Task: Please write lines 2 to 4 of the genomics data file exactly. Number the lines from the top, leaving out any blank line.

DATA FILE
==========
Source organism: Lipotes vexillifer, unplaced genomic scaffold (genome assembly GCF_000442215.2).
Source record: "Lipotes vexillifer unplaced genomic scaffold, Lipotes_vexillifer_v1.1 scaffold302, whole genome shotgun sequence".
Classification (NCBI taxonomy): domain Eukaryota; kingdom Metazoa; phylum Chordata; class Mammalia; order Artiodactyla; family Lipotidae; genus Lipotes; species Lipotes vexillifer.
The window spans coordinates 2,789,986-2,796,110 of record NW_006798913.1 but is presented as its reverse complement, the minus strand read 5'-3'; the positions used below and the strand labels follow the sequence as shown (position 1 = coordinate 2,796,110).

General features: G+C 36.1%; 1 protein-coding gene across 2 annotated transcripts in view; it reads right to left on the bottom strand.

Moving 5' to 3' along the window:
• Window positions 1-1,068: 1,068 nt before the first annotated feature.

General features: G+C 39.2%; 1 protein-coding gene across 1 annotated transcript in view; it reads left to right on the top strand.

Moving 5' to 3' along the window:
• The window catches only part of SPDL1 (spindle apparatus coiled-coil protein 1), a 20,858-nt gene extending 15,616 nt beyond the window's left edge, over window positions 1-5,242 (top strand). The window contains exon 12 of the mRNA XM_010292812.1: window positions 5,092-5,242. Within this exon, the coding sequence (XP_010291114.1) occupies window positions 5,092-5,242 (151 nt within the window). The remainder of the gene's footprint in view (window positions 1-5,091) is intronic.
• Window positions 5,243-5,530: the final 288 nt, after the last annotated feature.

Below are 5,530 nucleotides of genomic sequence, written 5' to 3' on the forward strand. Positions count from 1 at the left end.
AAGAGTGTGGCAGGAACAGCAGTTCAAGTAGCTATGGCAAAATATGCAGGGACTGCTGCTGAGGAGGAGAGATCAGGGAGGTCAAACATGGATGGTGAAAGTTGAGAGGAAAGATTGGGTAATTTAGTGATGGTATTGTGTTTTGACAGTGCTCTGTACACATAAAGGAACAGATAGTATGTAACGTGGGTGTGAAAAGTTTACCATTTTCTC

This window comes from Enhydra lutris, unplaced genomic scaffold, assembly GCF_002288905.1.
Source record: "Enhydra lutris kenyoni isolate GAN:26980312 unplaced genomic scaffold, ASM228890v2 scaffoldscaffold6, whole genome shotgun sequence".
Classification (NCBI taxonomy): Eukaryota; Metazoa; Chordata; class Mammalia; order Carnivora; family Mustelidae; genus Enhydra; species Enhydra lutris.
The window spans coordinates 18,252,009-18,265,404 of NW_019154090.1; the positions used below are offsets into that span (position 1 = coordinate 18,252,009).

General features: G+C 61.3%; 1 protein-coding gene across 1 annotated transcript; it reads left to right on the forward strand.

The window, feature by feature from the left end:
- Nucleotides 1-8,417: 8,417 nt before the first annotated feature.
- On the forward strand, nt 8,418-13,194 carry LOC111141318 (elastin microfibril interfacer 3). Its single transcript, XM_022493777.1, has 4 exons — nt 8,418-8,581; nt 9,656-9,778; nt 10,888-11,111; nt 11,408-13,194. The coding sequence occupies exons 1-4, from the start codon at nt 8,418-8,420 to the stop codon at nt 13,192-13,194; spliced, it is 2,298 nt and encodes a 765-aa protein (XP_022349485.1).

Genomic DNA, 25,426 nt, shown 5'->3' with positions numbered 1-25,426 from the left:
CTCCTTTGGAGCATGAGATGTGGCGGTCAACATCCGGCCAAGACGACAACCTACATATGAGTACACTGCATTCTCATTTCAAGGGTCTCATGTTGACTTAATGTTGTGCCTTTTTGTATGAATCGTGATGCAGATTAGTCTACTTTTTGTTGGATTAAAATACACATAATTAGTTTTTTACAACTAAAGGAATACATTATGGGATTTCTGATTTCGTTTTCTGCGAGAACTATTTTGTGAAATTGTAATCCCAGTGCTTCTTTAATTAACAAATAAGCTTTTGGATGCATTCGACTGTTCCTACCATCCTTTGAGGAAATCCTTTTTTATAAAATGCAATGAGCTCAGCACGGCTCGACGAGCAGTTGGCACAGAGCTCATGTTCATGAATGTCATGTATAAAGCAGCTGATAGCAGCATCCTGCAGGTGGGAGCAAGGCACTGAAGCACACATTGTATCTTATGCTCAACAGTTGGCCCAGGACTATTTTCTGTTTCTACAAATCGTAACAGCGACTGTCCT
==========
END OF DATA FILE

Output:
Source record: "Lipotes vexillifer unplaced genomic scaffold, Lipotes_vexillifer_v1.1 scaffold302, whole genome shotgun sequence".
Classification (NCBI taxonomy): domain Eukaryota; kingdom Metazoa; phylum Chordata; class Mammalia; order Artiodactyla; family Lipotidae; genus Lipotes; species Lipotes vexillifer.
The window spans coordinates 2,789,986-2,796,110 of record NW_006798913.1 but is presented as its reverse complement, the minus strand read 5'-3'; the positions used below and the strand labels follow the sequence as shown (position 1 = coordinate 2,796,110).